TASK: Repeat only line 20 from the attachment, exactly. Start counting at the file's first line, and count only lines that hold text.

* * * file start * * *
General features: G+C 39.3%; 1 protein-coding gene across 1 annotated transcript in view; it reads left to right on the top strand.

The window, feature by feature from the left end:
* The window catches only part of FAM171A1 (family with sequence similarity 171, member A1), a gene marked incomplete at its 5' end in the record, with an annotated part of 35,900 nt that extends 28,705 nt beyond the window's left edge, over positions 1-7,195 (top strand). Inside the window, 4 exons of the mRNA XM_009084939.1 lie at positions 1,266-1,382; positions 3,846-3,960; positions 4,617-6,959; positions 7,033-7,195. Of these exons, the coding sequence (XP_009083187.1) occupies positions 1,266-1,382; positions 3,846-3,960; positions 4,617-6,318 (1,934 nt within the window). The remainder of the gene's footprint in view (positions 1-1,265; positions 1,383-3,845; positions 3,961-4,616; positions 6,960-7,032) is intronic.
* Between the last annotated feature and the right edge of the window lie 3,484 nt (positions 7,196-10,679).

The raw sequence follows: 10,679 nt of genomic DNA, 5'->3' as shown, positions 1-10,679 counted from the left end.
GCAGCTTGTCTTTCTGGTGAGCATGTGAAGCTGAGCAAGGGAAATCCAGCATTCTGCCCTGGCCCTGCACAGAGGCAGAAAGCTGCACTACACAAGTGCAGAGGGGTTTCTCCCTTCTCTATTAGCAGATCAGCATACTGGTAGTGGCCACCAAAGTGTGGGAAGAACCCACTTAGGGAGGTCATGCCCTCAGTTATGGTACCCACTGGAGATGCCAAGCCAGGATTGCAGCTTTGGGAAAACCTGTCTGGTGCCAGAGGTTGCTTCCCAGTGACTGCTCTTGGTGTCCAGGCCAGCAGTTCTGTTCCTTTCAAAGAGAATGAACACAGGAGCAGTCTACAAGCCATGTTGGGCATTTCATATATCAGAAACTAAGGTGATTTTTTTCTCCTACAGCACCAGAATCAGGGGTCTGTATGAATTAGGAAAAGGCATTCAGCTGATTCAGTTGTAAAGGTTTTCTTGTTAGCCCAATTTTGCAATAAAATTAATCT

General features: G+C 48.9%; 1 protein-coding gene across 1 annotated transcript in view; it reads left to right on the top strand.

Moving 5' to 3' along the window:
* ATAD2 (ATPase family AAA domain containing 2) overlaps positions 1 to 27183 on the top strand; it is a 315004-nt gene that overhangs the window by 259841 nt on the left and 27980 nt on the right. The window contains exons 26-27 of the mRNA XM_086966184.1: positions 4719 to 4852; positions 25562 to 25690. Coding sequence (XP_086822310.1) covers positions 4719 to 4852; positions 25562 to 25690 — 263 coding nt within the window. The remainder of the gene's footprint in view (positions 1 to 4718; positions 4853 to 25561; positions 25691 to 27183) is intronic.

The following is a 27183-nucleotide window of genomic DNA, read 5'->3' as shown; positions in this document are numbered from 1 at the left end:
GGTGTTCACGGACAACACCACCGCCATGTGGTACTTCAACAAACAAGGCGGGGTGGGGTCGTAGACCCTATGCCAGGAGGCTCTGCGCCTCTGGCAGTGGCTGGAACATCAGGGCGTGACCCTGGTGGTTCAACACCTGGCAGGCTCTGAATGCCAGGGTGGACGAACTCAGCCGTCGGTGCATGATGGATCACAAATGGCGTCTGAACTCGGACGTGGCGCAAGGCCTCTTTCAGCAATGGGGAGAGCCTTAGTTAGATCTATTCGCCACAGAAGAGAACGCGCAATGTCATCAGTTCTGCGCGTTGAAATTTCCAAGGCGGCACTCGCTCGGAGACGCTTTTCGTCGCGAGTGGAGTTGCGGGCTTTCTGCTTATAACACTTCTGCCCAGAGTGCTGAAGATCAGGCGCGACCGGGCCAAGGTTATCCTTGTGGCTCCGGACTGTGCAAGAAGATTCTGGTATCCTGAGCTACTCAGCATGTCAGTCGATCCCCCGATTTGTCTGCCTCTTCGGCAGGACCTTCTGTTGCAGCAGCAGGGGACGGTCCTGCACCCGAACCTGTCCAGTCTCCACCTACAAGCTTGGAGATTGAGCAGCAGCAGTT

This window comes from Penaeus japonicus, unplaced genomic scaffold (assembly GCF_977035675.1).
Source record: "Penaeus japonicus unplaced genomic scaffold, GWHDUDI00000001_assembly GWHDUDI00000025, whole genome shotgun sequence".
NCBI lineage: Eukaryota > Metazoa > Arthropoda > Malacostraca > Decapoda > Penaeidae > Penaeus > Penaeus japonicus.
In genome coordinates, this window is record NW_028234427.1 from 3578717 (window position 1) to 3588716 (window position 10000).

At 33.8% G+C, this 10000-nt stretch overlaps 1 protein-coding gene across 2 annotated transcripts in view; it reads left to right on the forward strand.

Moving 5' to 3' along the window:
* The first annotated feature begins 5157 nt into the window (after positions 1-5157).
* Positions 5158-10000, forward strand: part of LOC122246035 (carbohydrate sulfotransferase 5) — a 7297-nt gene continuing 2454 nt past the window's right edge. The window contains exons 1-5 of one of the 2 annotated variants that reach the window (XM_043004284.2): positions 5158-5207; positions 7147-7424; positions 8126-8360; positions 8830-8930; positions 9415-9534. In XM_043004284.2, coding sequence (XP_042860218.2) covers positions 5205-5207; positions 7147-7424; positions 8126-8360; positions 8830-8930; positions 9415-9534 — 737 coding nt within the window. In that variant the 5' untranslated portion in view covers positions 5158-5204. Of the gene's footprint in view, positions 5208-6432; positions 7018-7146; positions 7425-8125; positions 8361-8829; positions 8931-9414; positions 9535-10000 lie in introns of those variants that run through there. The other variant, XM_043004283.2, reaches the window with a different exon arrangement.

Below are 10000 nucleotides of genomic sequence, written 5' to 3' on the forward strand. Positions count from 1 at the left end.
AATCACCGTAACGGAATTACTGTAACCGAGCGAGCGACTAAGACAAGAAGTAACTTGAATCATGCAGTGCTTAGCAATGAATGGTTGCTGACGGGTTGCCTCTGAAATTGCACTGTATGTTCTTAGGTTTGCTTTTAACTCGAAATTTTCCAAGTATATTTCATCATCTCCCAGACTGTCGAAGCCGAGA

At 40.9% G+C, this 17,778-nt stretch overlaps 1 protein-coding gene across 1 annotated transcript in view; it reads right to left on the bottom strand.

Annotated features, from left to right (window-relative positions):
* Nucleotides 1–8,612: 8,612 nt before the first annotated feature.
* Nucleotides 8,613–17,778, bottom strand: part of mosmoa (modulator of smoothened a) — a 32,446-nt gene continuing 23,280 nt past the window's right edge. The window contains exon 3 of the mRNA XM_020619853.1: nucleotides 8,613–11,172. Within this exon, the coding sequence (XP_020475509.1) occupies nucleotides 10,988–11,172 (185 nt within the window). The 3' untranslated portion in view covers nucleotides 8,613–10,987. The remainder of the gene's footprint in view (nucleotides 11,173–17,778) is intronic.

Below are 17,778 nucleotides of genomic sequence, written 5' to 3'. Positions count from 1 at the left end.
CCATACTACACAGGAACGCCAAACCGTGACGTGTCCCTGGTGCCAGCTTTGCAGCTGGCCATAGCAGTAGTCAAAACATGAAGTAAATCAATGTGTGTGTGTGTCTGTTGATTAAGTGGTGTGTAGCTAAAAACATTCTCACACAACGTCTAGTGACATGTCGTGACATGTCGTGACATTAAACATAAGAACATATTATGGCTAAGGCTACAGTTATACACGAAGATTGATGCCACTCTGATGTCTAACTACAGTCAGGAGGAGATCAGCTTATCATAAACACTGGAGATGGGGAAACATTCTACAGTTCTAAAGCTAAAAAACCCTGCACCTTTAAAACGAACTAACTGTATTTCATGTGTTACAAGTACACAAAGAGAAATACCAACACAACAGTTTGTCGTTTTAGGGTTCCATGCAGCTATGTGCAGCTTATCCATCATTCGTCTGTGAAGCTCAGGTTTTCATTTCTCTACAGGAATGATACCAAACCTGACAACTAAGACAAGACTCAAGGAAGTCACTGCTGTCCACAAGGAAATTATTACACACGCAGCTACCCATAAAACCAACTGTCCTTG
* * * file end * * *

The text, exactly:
Below are 10000 nucleotides of genomic sequence, written 5' to 3' on the forward strand. Positions count from 1 at the left end.